BANK CHARGES AND CUSTOMER SATISFACTION IN THE NIGERIAN BANKING SECTOR (A CASE STUDY OF UBA PLC, ONITSHA)

CHAPTER ONE

INTRODUCTION

1.1      Background of the study

Customers are presumed the stakeholders of an organization and for an organization to flourish, the needs of the customers must be met. Without the presence of customers, the goals and objectives of an organization will not be achieved. It is therefore pertinent to carry out a research on the behaviors of customer, because knowledge of this will help an organization know how to deal rightly with their customers.

In the 80s, the banking sector of Nigeria did not have many policies as regards the way customers’ services should be met. During this era, the number of banks increased, there was availability of foreign reserves, the GDP increased and there was job creation. The banking sector contributed enormously to the economic growth of Nigeria (Adeoye, 2007). In 2005, 2006, 2007 and 2008 were 8.1, 9.2, 9.8 and 10.6 respectively (CBN, 2009). The truth still remains that the banking sector does not only contribute to the growth of Nigeria alone, but in a way contributes to the economic growth of surrounding African countries.

The satisfaction of customers should be the primary aim of any organization. Retail banks use customer satisfaction as a tool to measure their quality and management of customer relationship with customers (Mihelis et al., 2001). In addition, customer satisfaction as a marketing tool helps an organization know its strengths and weaknesses while offering its products and services. Customers could prove dissatisfaction of either the products or services of a bank either through complaints or raining abuses on the bank. When customers complain of dissatisfaction, it can affect the customers’ loyalists and further make them to patronage other competitors.

However, when customers are satisfied, it makes them happy, fulfilled and excited (Hoyer and MacInnis, 2001). It creates this impression that the value of their money is fully achieved and they will not think of switching banks. Also, it will make customers good referrals of their banks, subsequently bringing in new customers. There are four factors that assess the customer satisfaction in banks: optimum facilities of a branch, economic satisfaction (bank charges and interest rates), presence of e-banking and Automated Teller Machine (ATMs) (Chakrabarty 2006). Service and product quality are the measures banks need to put in place to serve their customers efficiently.

Meanwhile, banks in Nigeria through their services, most especially when it has to do with charges make their customers dissatisfied. Recently, the Central Bank of Nigeria approved some laws with regards to charges on banks’ customers. Some of those charges include: a charge of N1.00 for every debit transaction done on a current account, the N50 stamp duty on non-oil revenue transactions, N100 e-DMMS Application fee for investors, the N65 ATM withdrawals from other banks and NSE/CSCS Trade Alert. Charges of these sorts have the tendency of affecting the customers and purposively, the bank.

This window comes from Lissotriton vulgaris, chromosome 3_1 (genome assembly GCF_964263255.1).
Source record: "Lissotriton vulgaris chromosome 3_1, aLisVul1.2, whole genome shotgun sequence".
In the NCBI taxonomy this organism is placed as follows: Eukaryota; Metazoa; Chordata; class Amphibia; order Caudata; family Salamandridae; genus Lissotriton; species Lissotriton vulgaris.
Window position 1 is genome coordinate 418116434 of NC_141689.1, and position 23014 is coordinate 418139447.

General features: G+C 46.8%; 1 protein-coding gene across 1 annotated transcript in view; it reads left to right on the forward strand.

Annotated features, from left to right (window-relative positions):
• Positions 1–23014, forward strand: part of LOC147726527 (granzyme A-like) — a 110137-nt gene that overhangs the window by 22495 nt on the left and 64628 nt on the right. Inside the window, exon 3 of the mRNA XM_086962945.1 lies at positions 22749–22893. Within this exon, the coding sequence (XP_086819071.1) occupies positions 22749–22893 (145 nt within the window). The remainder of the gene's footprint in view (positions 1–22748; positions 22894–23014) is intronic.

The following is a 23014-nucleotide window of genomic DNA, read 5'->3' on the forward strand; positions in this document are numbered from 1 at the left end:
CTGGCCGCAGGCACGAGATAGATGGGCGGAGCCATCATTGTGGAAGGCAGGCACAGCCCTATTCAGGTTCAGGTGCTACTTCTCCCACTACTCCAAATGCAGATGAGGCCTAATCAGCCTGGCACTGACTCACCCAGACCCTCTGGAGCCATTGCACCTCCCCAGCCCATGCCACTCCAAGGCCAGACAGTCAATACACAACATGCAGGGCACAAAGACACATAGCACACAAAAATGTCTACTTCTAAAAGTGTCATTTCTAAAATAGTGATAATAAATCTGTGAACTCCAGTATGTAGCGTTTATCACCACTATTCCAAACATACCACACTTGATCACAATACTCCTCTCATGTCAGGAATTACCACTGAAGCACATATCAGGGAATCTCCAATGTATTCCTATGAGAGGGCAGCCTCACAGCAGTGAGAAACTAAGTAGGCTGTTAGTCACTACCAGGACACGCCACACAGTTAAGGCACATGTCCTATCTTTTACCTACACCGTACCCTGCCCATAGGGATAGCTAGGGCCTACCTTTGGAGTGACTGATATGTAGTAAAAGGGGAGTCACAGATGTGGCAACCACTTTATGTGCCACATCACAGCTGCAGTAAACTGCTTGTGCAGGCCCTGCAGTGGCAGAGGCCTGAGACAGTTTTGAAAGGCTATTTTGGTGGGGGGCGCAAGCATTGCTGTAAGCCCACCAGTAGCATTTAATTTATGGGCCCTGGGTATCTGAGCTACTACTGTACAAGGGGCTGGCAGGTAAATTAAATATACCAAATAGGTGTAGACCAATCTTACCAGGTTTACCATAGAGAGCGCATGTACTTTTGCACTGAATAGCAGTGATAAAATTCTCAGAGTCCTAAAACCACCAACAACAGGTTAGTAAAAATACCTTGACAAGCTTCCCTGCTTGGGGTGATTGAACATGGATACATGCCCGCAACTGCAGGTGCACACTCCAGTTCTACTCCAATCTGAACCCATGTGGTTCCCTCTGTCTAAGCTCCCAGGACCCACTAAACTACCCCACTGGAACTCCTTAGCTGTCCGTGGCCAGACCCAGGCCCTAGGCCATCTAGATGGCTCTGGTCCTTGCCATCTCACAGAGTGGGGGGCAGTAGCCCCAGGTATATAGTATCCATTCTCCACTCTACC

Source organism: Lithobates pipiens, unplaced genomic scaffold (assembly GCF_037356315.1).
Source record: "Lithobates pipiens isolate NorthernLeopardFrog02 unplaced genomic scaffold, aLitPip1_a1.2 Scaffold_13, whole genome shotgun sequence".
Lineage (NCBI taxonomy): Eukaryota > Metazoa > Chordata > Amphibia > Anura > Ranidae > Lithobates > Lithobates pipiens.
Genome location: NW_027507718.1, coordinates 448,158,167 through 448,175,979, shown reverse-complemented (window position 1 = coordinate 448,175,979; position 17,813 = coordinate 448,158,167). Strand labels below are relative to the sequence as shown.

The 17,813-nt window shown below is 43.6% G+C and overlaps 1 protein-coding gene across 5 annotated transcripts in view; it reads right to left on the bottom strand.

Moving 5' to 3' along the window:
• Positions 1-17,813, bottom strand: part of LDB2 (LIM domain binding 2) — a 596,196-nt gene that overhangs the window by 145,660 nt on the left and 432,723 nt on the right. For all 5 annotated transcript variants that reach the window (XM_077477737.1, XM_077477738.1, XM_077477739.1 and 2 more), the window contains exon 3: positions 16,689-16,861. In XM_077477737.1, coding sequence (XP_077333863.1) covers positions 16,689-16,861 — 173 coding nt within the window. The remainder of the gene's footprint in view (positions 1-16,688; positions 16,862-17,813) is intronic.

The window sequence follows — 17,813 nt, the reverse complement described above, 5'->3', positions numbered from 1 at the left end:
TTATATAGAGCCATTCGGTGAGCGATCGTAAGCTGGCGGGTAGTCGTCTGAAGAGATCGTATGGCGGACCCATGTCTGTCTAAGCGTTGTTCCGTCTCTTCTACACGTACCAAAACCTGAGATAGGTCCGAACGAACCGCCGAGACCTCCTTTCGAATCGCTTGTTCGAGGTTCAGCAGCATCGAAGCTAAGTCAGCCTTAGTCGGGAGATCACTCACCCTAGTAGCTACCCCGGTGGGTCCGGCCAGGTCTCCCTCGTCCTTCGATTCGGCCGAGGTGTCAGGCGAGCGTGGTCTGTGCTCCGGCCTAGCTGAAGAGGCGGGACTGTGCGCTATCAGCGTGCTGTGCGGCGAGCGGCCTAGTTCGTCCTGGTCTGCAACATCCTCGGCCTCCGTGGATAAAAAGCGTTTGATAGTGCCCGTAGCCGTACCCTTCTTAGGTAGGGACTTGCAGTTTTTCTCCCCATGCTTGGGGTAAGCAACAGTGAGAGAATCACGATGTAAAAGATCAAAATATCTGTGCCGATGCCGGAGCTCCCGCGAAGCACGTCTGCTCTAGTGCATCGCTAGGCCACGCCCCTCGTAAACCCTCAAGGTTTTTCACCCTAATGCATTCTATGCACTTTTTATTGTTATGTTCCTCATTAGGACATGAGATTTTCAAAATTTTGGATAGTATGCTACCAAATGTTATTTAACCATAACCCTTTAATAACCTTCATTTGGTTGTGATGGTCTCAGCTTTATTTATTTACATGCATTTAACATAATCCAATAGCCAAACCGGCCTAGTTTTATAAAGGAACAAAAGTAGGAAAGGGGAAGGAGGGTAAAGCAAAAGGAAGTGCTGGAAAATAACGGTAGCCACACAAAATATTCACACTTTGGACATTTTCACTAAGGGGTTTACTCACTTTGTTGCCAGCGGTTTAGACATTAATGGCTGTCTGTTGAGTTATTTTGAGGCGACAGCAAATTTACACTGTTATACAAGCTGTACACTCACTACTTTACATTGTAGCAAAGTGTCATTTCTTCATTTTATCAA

There are cases of bank customers storming the bank, most especially the customer service unit to find out why some certain amounts were deducted from an account. Cases like this can leave the customer angry, lost of customers’ trust, customers’ switching to other banks and the reputation of the bank being at risk.

However, Nigerians complain a lot about the charges of banks on their customers, and United Bank for Africa plc (UBA) is a clear culprit of this. This is why this study is meant to discover how bank charges affect customer satisfaction.

 

BRIEF HISTORY OF UNITED BANK FOR AFRICA (UBA)

UBA’s has more than 65 years of providing uninterrupted banking operations dating back to 1948 when the British and French Bank Limited (“BFB”) commenced business in Nigeria. BFB was a subsidiary of Banque Nationale de Crédit (BNCI), Paris, which transformed its London branch into a separate subsidiary called the British and French Bank, with shares held by Banque Nationale de Crédit and two British investment firms, S.G. Warburg and Company and Robert Benson and Company. A year later, BFB opened its offices in Nigeria to break the monopoly of the two existing British owned banks in Nigeria then.

Following Nigeria’s independence from Britain, UBA was incorporated on 23, February 1961 to take over the business of BFB. UBA eventually listed its shares on the Nigerian Stock Exchange (NSE), in 1970 and became the first Nigerian bank to subsequently undertake an Initial Public Offering (IPO). UBA became the first sub-Saharan bank to take its banking business to North America when it opened its New York Office (USA) in 1984 to offer banking services to Africans in Diaspora.

Today’s UBA emerged from the merger of then dynamic and fast growing Standard Trust Bank, incorporated in 1990 and UBA, one of the biggest and oldest banks in Nigeria. The merger was consummated on August 1, 2005, one of the biggest mergers done on the Nigerian Stock Exchange (NSE). Following the merger, UBA subsequently went ahead to acquire Continental Trust Bank in the same year, further expanding the UBA brand. UBA subsequently acquired Trade Bank in 2006 which was under liquidation by the Central Bank of Nigeria (CBN).